COVID myths still ravaging L.A.’s Black community

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By Shirley Hawkins

Contributing Writer

LOS ANGELES — The Black and Latino communities have been the most impacted during the two years that COVID-19 has swept through the community and health officials and community organizations are working tirelessly to dispel myths and to provide accurate information about the pandemic to the public.

That was the consensus from a virtual panel discussion titled “A Candid Conversation, About Us, For Us” Jan. 31 in collaboration with Black community representatives and the Los Angeles County Department of Public Health.

Speakers on the panel included Dr. Muntu Davis, Los Angeles County public health officer; Renett Clough, community health outreach program manager for the Brotherhood Crusade; Bishop Osas Otasowie of the Temple of Deliverance Ministries in the Antelope Valley; and Maria Kemp, chief of staff for Trap Medicine.

Davis confirmed that the Black and Latino communities have the highest case rates, the highest rates of hospitalization and many times the highest rates of death during the pandemic.

He said the county Health Department has aggressively adapted to the changes that the virus has presented.

“Each phase of the pandemic has required multiple medication strategies as we have learned new science combined with listening to our communities, partners, and learning and adapting to the strategies that are needed,” Davis said. “This work is not just providing information.”

Davis said the county partnered with 431 faith-based organizations in 2021 and provided funding to 57 organizations to work with the health department to serve “those who are most disproportionately impacted by COVID-19 in the community.”

Bishop Otasowie said she was stunned by the numerous myths and fallacies that have been spread throughout his community insce the pandemic began.

“When COVID came to the U.S. in 2020, we heard everything from the [real] truth to made-up stories,” she said.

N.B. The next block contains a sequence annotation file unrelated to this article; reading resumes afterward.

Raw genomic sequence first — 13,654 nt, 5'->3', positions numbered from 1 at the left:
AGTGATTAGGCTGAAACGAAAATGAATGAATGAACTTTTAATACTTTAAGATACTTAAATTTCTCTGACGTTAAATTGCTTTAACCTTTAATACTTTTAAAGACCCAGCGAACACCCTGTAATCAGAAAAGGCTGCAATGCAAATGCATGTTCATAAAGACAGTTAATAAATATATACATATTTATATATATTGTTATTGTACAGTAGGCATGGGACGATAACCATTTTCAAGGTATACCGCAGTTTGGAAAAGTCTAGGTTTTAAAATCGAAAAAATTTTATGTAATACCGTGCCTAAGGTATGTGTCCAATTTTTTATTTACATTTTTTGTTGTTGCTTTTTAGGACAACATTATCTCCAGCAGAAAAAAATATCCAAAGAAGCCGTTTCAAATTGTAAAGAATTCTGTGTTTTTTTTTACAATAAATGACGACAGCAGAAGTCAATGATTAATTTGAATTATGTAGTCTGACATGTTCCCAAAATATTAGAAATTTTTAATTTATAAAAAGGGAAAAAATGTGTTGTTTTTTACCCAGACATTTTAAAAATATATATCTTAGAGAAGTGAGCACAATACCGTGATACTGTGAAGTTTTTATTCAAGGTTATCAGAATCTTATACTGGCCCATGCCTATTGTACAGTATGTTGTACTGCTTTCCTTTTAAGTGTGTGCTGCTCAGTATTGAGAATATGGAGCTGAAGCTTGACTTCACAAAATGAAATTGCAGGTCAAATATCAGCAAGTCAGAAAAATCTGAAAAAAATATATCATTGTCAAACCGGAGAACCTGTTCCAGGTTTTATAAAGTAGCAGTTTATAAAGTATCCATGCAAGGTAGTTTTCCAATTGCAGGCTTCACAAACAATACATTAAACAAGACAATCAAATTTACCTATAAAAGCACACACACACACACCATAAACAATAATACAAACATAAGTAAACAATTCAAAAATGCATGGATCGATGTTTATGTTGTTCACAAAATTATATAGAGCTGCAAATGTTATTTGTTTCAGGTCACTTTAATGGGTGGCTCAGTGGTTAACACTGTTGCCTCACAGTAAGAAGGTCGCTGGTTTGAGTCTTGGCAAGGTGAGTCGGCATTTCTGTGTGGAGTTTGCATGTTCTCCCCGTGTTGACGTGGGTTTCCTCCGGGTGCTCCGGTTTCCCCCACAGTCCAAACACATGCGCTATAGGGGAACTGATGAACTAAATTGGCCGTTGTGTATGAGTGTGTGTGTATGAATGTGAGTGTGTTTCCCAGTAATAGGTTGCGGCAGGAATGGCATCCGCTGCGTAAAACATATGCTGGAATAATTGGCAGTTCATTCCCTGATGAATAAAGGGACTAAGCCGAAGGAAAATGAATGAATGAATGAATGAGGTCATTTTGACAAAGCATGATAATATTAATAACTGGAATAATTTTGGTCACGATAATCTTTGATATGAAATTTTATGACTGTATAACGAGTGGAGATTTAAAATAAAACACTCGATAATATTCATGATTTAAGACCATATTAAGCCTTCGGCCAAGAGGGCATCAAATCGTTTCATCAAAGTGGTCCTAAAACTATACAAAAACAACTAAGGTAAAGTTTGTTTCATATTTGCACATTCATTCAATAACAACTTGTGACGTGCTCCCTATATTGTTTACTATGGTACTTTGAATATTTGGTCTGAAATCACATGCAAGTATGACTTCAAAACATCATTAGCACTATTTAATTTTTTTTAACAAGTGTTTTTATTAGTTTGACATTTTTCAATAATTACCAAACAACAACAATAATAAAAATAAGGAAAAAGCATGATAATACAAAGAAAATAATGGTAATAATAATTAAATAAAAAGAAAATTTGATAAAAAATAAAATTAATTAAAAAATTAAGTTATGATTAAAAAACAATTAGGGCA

She said as a faith leader she had to become a resource center for people who relied on him to provide answers to their questions.

“We had to separate between faith, politics and science,” she said. “My family and some of our members went door to door to specifically look for African Americans and generally people of color and we educated them on what COVID was, how it could spread and not spread and we gave them incentives for their time like a $10 gift card.

“After that, we hosted three vaccine clinics at our church. We provided food for the vendors, we provided food for the community members, we hosted free haircutting events, gave away baby wipes and diapers and hand sanitizer — all the fun stuff to get them to come into that door.”

Kemp said her organization not only provides a variety of health services to the community, but also conducts research.

Part of the research involved a vaccination survey, which revealed that 75% of the people responding to the survey said they were vaccinated because they feared severe complications from catching the virus.

“They wanted to limit the risk that was posed to them or their friends and family because they were encouraged by their friends and family — not the news, not the CDC, not mainstream media — but by the ones they love and are close to that’s what primarily encouraged them to get vaccinated,” she said.

“It’s mostly our young adults who are hesitant to get the vaccine because they don’t believe that it is actually safe,” Kemp added. “This is attributed to the onslaught of information that we have been getting [that] is compounded with … misinformation from online social media platforms.”

Davis said that providing the personal connection is very important during these uncertain times.

“It’s also about supporting vaccination sites and providing phone calls to support people who have been isolated because of the quarantine,” he added.

“There’s mistrust on the ground level, on the community level and all the way up to the government level,” Kemp added. “We are continuing … to make an impact on the community by doing our work and doing a kind of thankless job in the community … to continue collecting this data and getting a real understanding of how we can continue to implement change.”

 

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